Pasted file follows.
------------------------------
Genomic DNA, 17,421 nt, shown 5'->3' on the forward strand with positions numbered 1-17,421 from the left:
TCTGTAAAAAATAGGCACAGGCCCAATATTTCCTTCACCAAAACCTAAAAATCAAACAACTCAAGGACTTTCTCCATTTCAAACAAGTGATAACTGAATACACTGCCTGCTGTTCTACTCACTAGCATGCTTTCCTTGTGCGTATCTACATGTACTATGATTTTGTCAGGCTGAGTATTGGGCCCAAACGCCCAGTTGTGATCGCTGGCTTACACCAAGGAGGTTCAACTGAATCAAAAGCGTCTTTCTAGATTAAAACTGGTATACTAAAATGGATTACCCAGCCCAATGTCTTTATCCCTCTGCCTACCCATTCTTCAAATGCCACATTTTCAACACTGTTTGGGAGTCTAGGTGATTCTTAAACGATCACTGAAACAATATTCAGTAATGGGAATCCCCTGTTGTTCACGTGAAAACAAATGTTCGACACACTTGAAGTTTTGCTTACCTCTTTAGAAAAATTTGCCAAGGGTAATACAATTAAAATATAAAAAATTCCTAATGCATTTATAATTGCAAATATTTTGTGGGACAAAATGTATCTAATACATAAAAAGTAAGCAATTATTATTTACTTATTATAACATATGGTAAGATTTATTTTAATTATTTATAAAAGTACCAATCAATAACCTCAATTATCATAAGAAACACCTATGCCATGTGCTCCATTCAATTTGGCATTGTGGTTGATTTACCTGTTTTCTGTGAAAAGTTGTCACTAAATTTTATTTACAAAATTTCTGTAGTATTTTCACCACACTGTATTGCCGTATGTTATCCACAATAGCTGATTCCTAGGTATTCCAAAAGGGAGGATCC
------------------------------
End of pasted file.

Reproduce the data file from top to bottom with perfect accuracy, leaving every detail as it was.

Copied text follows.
Genomic DNA, 17,421 nt, shown 5'->3' on the forward strand with positions numbered 1-17,421 from the left:
TCTGTAAAAAATAGGCACAGGCCCAATATTTCCTTCACCAAAACCTAAAAATCAAACAACTCAAGGACTTTCTCCATTTCAAACAAGTGATAACTGAATACACTGCCTGCTGTTCTACTCACTAGCATGCTTTCCTTGTGCGTATCTACATGTACTATGATTTTGTCAGGCTGAGTATTGGGCCCAAACGCCCAGTTGTGATCGCTGGCTTACACCAAGGAGGTTCAACTGAATCAAAAGCGTCTTTCTAGATTAAAACTGGTATACTAAAATGGATTACCCAGCCCAATGTCTTTATCCCTCTGCCTACCCATTCTTCAAATGCCACATTTTCAACACTGTTTGGGAGTCTAGGTGATTCTTAAACGATCACTGAAACAATATTCAGTAATGGGAATCCCCTGTTGTTCACGTGAAAACAAATGTTCGACACACTTGAAGTTTTGCTTACCTCTTTAGAAAAATTTGCCAAGGGTAATACAATTAAAATATAAAAAATTCCTAATGCATTTATAATTGCAAATATTTTGTGGGACAAAATGTATCTAATACATAAAAAGTAAGCAATTATTATTTACTTATTATAACATATGGTAAGATTTATTTTAATTATTTATAAAAGTACCAATCAATAACCTCAATTATCATAAGAAACACCTATGCCATGTGCTCCATTCAATTTGGCATTGTGGTTGATTTACCTGTTTTCTGTGAAAAGTTGTCACTAAATTTTATTTACAAAATTTCTGTAGTATTTTCACCACACTGTATTGCCGTATGTTATCCACAATAGCTGATTCCTAGGTATTCCAAAAGGGAGGATCC